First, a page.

“If it could only be like this always – always summer, always alone, the fruit always ripe and Aloysius in a good temper...” ― Evelyn Waugh, Brideshead Revisited
Just like Lord Sebastian carried around his teddy bear Aloysius (named after saint Aloysius, the patron of youth), I think we all still harbor traces of what Evelyn described as the languor of youth:
- the relaxation of yet unwearied sinews, the mind sequestered and self-regarding, the sun standing still in the heavens and the earth throbbing to our own pulse -
I remember as a young person how summer vacation flew by and how I so wished I could just do it all over again. But then I would see the ironweed in bloom.
My mom always told me that when the ironweed is in bloom you know summer is almost over. Well, the ironweed around our place is long gone now.
Most people don't even notice ironweed and only associate it with pastures, the lone survivor of livestock grazing. Farmers consider it a weed and mow it, along with the monarda, goldenrod and queen anns lace. The name ironweed was derived from how tough the stems are and how difficult it is to dig up the deep root. I admire it's tenacity, as I'm sure the swallowtails do too:
Around our place the Maximilian sunflower has taken the baton from the ironweed and proudly announces summers end. It is a wondering sort of plant that likes to move across the fields from year to year in waves, that or it's just a gregarious sort of Asteraceae. They grow tall, very tall in our fields, partly because they're supported by the grasses (which themselves can reach nearly eight feet.)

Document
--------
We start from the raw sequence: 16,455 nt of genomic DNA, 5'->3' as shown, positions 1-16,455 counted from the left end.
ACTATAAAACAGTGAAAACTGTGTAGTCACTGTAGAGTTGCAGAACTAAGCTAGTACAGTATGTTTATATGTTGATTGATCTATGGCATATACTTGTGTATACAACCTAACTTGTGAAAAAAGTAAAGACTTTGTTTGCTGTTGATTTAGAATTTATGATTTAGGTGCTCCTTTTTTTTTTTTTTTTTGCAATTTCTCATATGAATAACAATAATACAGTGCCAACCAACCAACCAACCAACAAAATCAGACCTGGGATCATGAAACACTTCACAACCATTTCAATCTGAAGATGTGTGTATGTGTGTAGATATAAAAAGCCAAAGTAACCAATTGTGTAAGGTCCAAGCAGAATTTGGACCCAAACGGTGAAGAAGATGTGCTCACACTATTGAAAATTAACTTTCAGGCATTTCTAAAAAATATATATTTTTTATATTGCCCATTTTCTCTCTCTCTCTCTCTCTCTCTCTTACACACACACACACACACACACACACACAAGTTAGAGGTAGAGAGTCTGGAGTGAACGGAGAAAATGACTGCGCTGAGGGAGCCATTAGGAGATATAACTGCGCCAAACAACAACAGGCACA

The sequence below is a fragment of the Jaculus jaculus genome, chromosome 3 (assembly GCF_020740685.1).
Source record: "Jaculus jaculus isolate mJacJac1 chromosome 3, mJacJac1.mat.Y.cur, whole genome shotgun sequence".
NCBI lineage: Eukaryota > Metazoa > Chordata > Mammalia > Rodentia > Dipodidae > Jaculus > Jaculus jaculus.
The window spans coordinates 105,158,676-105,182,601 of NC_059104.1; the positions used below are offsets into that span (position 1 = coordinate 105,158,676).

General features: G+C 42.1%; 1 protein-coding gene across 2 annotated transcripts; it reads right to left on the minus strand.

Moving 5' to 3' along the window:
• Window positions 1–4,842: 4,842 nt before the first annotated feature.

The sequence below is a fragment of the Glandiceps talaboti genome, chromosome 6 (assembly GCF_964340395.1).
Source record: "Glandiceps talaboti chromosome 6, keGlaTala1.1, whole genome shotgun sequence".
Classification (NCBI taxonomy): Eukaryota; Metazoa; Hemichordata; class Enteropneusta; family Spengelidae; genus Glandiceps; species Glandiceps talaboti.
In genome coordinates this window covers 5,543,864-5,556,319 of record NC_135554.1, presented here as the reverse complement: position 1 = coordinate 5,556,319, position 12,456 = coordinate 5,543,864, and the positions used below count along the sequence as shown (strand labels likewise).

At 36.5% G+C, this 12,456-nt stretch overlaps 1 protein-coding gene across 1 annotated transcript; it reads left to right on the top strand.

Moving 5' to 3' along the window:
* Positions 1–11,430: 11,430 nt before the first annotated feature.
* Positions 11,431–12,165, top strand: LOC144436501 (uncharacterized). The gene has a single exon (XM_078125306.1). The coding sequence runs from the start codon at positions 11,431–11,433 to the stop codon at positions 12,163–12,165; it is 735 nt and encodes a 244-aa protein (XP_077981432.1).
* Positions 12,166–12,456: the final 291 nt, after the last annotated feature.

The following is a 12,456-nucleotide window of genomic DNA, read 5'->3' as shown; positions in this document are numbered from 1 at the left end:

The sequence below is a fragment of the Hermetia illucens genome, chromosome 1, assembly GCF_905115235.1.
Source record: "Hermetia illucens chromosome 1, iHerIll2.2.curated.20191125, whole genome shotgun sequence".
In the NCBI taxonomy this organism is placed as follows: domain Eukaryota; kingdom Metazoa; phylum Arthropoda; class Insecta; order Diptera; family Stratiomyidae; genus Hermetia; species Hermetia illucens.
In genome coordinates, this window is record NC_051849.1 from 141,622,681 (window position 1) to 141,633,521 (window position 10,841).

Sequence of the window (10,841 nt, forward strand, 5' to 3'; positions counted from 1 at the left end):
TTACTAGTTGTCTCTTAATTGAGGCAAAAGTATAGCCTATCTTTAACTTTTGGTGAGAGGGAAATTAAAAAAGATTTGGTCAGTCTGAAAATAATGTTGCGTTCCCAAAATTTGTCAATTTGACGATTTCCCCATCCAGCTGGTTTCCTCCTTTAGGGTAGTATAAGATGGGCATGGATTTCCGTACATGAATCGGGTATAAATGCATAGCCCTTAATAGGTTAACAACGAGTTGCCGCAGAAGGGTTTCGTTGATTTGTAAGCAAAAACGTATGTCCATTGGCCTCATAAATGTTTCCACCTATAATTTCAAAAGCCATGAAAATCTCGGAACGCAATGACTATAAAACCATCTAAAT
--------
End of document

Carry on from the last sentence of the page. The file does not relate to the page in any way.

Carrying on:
There are other, less grandiose, plants that to me signify summers end and the beginning of fall. One of my favorites is the wild blue sage (Salvia azurea grandiflora). I doubt that you'll see it in very many places at all in Indiana. It's rare and threatened in Illinois. Ah, but not on our property. We have lot's of it:
Unfoturnualty the fruit will not be always ripe, contrary to what Sebastian was pining for. No the fruit will rot and set seeds for next year unless it's cleaned up in our garden. That means finding the occasional Tyrannosaurus Rex of cucumbers. You know, that one monster that somehow avoided picking:
Lastly, being on the cusp of Autumn signals to Lorrie and I that we are nearing one of our most favorite times of year, Vieques. It's almost a 5th season for us. The end of summer means we have just 6 weeks to get things finished around the place because we'll be in Vieques after that. The 8 month span between our Feb trips and the November ones is tough. The 10 weeks between the winter trips is much more bearable and softens the harshness of Indiana winters. I guess in a some ways we're not much different than Lord Sebastain, trying to hold onto summer and the warmth, greenness and ripeness of it all. For us, in Vieques it's always summer, we can always find a beach to be alone and there's a ripeness in everything. I know, I'm over romanticizing about a tiny little island in the Caribbean that's plagued with all sorts of issues, but there still exists a sort of innocence with it. Like it hasn't quite been spoiled by the carpet baggers, yet.
On a more technical note, Feb is now squared away. We'll be staying at Beso del Caribe. Renting from Maritzas, again. I checked out Avis and Island Rental. The difference in price was hardly discernible. I was able to buy business class airfare with miles from United. 60k miles for two tickets. We are hoping that all the refuge is open by our Feb trip.
In closing, the teddy bear at the top of this post was made from a fur coat that Lorrie's grandmother had. She was from South Dakota and is who Jessica is named after. She passed a number of years ago. Both her and her husband were amazing people, we miss them.